NEW YORK—Major museum shows of the photography of William Eggleston (b. 1939) have further boosted the already-robust market for the artist’s work in recent years. A retrospective, which debuted at the Whitney Museum of American Art, New York, in 2008, traveled to the Corcoran Gallery of Art, Washington, D.C., last year (June 20–Sept. 20), and opens at the Art Institute of Chicago later this month (Feb. 27–May 23). The show will then travel to the Los Angeles County Museum of Art Oct. 31–Jan. 16. Currently Cheim & Read, New York, is hosting “William Eggleston: 21st Century,” an exhibition of 24 new works by the Memphis, Tenn.–based photographer, on view through Feb. 13.
Meanwhile, the cover of the most recent album by indie-rock band Spoon features a 1970 Eggleston photograph, shot in Sumner, Mississippi, depicting a young boy with a bored expression slumped on a chair in a living room. Over the years, other recording artists—including Primal Scream, Green on Red, Big Star and Chuck Prophet—have also licensed his images for their album covers.
“Eggleston became a star after the Museum of Modern Art put on a big show of his work in 1976,” Howard Read, co-owner of Cheim & Read, told ARTnewsletter. “It really put him and color photography on the map. But there are so many people who weren’t alive at the time of that show who have really gotten into his work, a lot of them under 30.”
He said sales have been brisk for the photographs in the current show, which date from 1999 through 2007. Each photo comes in an edition of seven and is priced in the range of $7,500/12,000 (the prints become progressively more expensive as the edition sells out).
Eggleston’s work is in the collections of a number of museums, including the Art Institute of Chicago; the Dallas Museum of Art, the J. Paul Getty Museum, Los Angeles; the Ludwig Museum, Cologne; MoMA and the Metropolitan Museum of Art, New York; the National Gallery of Australia, Canberra; the Sprengel Museum, Hannover, and the Victoria & Albert Museum, London. The Whitney, which last year acquired 16 prints by Eggleston (13 through funds provided by donors Marsha Dunn and Jonathan Sobel, two purchased directly by the museum and one that came as a gift from the Eggleston Trust), purchased another four photographs from the Cheim & Read exhibition.
A near-identical version of the Cheim & Read show is on view at the Victoria Miro Gallery, London through Feb. 27. “We have sold 30 or so” prints to date, gallery director Glenn Scott Wright told ARTnewsletter. This has been the second Eggleston show at the gallery; a previous one in 2004 “sold out immediately,” predominantly to British and continental European collectors.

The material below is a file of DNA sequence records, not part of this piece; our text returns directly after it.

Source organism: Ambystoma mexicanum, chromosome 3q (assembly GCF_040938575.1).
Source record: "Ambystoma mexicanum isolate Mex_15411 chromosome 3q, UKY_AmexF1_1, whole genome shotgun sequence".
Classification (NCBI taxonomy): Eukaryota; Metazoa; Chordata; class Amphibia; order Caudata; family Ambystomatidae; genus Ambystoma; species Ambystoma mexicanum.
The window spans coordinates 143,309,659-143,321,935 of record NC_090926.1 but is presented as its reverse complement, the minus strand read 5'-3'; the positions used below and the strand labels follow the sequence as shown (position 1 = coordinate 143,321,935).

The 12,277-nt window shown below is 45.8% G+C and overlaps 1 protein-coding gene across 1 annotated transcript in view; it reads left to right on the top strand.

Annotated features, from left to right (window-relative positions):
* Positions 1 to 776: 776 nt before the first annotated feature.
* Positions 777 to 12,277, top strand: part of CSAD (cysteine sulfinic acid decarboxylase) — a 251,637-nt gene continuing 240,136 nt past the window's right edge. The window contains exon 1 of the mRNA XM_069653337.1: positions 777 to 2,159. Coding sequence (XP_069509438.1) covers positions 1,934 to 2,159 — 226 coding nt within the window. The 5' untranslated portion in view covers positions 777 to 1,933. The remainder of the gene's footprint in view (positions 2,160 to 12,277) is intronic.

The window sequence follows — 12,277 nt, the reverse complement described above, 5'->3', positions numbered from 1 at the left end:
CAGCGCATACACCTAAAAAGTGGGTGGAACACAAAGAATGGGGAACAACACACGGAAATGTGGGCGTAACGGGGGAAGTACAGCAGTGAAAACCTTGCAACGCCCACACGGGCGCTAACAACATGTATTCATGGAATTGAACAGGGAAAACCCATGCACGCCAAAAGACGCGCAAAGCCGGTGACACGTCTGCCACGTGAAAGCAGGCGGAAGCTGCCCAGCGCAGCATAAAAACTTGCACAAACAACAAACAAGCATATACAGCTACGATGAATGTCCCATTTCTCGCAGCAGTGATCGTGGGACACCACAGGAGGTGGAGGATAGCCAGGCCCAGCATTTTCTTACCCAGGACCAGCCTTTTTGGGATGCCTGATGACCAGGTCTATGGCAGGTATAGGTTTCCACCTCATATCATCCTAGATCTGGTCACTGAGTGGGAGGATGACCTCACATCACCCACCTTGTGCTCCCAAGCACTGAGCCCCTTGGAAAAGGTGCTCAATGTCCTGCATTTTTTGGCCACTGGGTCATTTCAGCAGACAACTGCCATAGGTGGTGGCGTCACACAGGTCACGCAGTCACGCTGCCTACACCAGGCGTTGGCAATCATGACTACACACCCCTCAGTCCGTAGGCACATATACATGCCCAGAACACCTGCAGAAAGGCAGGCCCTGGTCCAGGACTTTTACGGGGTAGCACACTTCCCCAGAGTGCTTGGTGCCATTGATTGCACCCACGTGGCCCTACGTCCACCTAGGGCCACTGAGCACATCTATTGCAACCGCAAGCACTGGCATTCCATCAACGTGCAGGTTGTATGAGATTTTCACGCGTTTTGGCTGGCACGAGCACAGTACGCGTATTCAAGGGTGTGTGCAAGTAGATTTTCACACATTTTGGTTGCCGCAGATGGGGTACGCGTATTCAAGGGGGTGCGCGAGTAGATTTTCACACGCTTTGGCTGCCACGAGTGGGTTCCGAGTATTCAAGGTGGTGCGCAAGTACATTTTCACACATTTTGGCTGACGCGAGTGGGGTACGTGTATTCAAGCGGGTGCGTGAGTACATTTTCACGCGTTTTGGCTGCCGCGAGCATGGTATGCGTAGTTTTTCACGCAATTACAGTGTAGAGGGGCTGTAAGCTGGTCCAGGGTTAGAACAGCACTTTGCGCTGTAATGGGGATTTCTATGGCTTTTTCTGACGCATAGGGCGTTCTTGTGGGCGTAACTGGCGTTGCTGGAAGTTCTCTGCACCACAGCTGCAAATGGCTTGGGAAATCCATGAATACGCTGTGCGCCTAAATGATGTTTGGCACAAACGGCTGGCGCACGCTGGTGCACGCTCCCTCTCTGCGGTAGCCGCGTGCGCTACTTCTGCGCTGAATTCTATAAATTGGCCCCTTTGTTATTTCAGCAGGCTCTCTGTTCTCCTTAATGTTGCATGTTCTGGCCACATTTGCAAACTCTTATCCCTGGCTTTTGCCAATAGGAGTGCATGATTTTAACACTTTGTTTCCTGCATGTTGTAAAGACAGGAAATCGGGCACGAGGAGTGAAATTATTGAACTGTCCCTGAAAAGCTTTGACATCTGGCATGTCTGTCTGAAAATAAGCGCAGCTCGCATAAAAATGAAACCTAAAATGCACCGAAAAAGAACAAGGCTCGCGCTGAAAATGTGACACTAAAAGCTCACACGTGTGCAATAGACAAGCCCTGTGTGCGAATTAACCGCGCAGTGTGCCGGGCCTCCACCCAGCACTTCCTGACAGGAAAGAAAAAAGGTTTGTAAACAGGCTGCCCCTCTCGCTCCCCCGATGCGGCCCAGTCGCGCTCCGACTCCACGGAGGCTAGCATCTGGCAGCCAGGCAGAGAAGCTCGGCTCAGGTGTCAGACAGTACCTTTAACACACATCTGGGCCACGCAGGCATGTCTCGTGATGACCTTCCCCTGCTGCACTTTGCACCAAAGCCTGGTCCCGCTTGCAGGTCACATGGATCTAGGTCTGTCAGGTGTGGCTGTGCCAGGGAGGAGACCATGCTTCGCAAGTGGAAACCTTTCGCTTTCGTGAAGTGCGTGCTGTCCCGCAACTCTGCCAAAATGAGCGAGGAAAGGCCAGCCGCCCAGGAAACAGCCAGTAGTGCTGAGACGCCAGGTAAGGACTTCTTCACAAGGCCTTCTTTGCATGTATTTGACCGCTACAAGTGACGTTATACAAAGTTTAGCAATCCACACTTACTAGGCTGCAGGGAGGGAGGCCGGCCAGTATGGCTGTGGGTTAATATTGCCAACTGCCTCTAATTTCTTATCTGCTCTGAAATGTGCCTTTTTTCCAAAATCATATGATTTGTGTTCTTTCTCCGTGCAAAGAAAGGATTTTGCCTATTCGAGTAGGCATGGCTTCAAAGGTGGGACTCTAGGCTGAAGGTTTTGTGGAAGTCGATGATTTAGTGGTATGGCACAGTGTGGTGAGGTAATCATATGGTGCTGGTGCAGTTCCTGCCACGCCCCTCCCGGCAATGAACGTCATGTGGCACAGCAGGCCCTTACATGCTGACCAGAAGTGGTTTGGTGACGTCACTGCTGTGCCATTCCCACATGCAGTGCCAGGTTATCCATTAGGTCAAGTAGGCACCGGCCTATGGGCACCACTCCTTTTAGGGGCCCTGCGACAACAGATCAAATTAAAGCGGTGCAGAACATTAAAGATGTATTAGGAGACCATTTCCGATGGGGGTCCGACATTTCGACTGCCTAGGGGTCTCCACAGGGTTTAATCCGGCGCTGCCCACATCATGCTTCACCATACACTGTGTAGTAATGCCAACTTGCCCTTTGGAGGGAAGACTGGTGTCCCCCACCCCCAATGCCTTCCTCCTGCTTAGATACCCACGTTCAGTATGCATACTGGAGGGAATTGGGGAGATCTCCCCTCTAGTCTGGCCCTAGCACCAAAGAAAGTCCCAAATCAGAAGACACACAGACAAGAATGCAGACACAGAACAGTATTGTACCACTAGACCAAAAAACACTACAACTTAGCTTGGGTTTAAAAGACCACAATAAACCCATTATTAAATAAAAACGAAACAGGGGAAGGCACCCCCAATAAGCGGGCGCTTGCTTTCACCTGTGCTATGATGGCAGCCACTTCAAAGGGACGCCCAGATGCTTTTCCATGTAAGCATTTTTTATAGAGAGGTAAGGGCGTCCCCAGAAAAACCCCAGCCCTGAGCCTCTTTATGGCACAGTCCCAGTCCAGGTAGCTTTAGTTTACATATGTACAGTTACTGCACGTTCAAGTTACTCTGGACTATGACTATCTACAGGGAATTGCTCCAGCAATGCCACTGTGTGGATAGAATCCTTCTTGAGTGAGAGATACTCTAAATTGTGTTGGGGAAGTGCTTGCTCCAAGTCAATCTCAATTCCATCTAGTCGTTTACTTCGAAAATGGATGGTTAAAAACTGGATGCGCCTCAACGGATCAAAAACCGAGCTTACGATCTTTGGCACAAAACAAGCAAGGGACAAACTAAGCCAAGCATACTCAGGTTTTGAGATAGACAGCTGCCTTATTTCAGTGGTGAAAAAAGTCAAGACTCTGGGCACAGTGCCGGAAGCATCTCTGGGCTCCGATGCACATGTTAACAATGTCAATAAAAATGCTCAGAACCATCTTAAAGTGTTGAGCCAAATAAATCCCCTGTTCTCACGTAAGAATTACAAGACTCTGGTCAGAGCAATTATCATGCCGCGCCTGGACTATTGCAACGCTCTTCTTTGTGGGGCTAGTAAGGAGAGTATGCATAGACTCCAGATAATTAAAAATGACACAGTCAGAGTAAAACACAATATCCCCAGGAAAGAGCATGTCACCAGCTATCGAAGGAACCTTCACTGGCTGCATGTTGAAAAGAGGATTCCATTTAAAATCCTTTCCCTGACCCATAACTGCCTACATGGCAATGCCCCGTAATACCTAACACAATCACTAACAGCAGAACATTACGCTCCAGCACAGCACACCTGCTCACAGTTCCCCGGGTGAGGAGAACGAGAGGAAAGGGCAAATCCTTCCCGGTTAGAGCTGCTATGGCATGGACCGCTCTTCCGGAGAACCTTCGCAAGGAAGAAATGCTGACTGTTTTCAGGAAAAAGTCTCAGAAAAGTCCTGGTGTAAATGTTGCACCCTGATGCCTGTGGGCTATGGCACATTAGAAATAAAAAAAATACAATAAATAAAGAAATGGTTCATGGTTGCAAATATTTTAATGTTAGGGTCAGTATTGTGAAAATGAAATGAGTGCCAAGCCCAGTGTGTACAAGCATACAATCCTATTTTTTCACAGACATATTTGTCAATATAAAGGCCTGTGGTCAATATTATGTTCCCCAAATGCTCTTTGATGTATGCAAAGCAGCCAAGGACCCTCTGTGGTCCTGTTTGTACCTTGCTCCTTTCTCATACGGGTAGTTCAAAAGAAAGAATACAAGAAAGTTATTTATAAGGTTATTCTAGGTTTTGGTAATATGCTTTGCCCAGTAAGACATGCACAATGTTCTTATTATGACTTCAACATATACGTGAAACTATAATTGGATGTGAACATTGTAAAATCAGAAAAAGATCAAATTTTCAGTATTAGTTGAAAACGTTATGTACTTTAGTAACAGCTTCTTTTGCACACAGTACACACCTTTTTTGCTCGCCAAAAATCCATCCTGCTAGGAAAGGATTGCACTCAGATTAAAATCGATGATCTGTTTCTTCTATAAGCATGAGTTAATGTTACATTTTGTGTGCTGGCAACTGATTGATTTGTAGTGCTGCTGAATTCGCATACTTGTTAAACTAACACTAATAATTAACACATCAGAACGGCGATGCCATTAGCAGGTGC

Cheim & Read has represented Eggleston since 1984 and has put on at least ten exhibitions of the artist’s work in that time, Read said. He noted that Eggleston’s work from the 1970s is the most sought after, ranging in price from $15,000/20,000 for less well-known images to $300,000 for iconic works on the secondary market. “He has an enormous catalogue of work from the 1970s, much of it never published,” Read said, suggesting that the supply of artworks won’t be running out any time soon. It is not uncommon for Eggleston to make print editions of much earlier work, he added.
Read said that Eggleston’s collectors buy widely in Postwar and contemporary art and are not focused solely on photography. Eggleston’s work has also been offered at public sales a number of times. The auction market for the artist’s work reached its high point in October of 2008, with the sale at Christie’s of the 75-print portfolio Los Alamos, 1965–74, for $1million, nearly double the estimate of $350,000/550,000. Top prices for his work include $289,000, paid for the ten-work Southern Suite, 1981, at Christie’s in April 2008 (estimate: $80,000/120,000), and $253,900, paid for a 1980 print of Memphis, ca. 1970, an image of a tricycle, at Christie’s in October 2004 (estimate: $90,000/120,000). Read said that the gallery has sold prints of Memphis for similar amounts.